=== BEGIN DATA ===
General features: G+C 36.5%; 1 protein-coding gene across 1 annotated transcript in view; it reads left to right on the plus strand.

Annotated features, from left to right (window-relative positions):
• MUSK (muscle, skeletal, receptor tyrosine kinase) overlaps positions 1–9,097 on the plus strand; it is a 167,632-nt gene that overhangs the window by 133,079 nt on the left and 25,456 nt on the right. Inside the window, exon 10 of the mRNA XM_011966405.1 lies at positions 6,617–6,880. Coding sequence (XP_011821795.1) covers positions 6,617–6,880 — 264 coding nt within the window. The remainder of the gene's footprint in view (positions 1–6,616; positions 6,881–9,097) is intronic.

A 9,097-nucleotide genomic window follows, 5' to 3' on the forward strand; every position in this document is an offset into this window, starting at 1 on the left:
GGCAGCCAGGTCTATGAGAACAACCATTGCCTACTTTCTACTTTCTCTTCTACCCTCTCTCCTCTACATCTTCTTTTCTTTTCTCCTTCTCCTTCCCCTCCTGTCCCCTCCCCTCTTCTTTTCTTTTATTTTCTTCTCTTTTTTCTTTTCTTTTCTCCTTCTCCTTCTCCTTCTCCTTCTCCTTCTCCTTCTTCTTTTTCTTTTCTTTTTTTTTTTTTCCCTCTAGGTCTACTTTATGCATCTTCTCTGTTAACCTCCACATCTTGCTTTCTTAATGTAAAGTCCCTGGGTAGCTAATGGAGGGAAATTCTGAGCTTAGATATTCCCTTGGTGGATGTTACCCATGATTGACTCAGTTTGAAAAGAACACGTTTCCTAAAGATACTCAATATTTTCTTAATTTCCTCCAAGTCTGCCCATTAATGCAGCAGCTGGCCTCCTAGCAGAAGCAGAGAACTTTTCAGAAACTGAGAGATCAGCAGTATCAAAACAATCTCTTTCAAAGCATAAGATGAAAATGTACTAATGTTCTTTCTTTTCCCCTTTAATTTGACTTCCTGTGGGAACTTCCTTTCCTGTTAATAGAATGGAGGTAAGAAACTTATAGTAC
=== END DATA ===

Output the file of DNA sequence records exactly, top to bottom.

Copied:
General features: G+C 36.5%; 1 protein-coding gene across 1 annotated transcript in view; it reads left to right on the plus strand.

Annotated features, from left to right (window-relative positions):
• MUSK (muscle, skeletal, receptor tyrosine kinase) overlaps positions 1–9,097 on the plus strand; it is a 167,632-nt gene that overhangs the window by 133,079 nt on the left and 25,456 nt on the right. Inside the window, exon 10 of the mRNA XM_011966405.1 lies at positions 6,617–6,880. Coding sequence (XP_011821795.1) covers positions 6,617–6,880 — 264 coding nt within the window. The remainder of the gene's footprint in view (positions 1–6,616; positions 6,881–9,097) is intronic.

A 9,097-nucleotide genomic window follows, 5' to 3' on the forward strand; every position in this document is an offset into this window, starting at 1 on the left:
GGCAGCCAGGTCTATGAGAACAACCATTGCCTACTTTCTACTTTCTCTTCTACCCTCTCTCCTCTACATCTTCTTTTCTTTTCTCCTTCTCCTTCCCCTCCTGTCCCCTCCCCTCTTCTTTTCTTTTATTTTCTTCTCTTTTTTCTTTTCTTTTCTCCTTCTCCTTCTCCTTCTCCTTCTCCTTCTCCTTCTTCTTTTTCTTTTCTTTTTTTTTTTTTCCCTCTAGGTCTACTTTATGCATCTTCTCTGTTAACCTCCACATCTTGCTTTCTTAATGTAAAGTCCCTGGGTAGCTAATGGAGGGAAATTCTGAGCTTAGATATTCCCTTGGTGGATGTTACCCATGATTGACTCAGTTTGAAAAGAACACGTTTCCTAAAGATACTCAATATTTTCTTAATTTCCTCCAAGTCTGCCCATTAATGCAGCAGCTGGCCTCCTAGCAGAAGCAGAGAACTTTTCAGAAACTGAGAGATCAGCAGTATCAAAACAATCTCTTTCAAAGCATAAGATGAAAATGTACTAATGTTCTTTCTTTTCCCCTTTAATTTGACTTCCTGTGGGAACTTCCTTTCCTGTTAATAGAATGGAGGTAAGAAACTTATAGTAC